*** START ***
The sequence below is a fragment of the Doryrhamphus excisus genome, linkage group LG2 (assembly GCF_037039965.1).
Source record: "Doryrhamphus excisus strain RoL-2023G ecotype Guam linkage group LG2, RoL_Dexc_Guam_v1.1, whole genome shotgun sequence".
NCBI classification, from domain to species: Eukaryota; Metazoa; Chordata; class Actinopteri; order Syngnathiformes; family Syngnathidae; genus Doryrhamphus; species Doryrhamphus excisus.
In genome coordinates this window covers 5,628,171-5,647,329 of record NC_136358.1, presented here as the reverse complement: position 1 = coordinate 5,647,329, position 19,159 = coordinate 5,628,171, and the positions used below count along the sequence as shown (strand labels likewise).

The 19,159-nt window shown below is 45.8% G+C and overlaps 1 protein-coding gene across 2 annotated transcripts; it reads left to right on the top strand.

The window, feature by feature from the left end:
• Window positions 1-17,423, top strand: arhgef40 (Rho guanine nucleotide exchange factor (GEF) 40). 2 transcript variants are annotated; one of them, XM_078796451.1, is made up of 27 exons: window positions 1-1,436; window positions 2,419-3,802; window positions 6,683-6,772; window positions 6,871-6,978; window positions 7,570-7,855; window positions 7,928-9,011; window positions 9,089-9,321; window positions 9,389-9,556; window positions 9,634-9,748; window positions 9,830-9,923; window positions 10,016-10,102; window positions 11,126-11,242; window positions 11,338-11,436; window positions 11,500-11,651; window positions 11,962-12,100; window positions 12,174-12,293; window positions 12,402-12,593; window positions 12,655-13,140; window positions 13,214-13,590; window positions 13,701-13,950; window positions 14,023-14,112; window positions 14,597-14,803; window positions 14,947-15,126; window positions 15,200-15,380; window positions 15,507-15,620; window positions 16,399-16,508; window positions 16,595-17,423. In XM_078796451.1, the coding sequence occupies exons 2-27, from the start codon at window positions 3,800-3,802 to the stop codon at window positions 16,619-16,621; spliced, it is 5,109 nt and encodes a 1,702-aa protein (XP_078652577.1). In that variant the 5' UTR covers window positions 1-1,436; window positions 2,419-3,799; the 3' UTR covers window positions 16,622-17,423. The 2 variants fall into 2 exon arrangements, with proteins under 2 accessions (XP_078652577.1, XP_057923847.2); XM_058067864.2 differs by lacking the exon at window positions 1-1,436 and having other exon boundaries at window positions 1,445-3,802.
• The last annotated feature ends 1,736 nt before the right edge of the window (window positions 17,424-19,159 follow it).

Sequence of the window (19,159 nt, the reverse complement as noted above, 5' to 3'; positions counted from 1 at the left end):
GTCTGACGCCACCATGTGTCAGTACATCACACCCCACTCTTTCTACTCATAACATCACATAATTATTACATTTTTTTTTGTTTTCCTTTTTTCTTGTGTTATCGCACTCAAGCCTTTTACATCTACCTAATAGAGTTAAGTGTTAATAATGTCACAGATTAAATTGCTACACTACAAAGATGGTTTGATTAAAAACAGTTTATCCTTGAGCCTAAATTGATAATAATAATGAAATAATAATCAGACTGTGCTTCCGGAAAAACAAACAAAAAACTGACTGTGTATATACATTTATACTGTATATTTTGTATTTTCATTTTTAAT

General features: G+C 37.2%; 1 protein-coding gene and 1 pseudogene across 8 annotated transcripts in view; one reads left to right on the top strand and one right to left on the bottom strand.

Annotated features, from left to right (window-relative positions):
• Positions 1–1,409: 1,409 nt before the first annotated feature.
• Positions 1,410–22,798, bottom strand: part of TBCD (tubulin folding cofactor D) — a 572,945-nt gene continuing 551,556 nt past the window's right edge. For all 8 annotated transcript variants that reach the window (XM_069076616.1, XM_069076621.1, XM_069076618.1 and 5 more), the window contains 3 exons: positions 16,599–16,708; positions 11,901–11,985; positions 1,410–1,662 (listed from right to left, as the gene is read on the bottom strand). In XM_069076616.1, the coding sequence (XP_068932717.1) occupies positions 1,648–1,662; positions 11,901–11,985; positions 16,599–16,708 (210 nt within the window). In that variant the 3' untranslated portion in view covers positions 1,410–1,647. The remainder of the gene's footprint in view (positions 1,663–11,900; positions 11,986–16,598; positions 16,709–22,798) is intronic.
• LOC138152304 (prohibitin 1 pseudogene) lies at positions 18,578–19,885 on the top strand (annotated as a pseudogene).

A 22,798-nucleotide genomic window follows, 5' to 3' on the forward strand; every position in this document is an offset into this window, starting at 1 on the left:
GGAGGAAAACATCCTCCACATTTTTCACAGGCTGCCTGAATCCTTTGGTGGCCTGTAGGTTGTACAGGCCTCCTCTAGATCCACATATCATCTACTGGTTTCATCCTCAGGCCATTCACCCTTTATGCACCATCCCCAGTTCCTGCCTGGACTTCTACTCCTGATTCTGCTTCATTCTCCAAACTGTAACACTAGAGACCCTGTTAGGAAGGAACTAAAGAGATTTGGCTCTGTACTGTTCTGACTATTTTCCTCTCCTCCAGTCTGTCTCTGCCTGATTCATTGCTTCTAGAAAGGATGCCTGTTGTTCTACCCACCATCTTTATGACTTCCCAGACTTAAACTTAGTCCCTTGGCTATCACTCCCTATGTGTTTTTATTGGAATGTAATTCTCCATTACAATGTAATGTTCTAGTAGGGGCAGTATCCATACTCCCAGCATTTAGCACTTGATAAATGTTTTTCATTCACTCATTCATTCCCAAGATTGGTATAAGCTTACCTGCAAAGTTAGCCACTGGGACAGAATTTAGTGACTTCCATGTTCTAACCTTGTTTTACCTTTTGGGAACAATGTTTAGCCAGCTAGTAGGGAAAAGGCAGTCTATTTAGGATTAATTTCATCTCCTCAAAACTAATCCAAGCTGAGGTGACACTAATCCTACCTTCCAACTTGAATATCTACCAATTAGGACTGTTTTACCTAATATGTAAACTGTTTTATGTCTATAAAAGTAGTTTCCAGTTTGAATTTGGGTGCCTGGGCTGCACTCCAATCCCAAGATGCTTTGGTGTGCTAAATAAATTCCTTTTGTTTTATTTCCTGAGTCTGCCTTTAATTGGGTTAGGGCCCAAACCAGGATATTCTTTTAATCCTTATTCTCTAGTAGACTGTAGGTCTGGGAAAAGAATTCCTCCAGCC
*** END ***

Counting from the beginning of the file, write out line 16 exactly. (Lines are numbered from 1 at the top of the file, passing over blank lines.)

A 22,798-nucleotide genomic window follows, 5' to 3' on the forward strand; every position in this document is an offset into this window, starting at 1 on the left: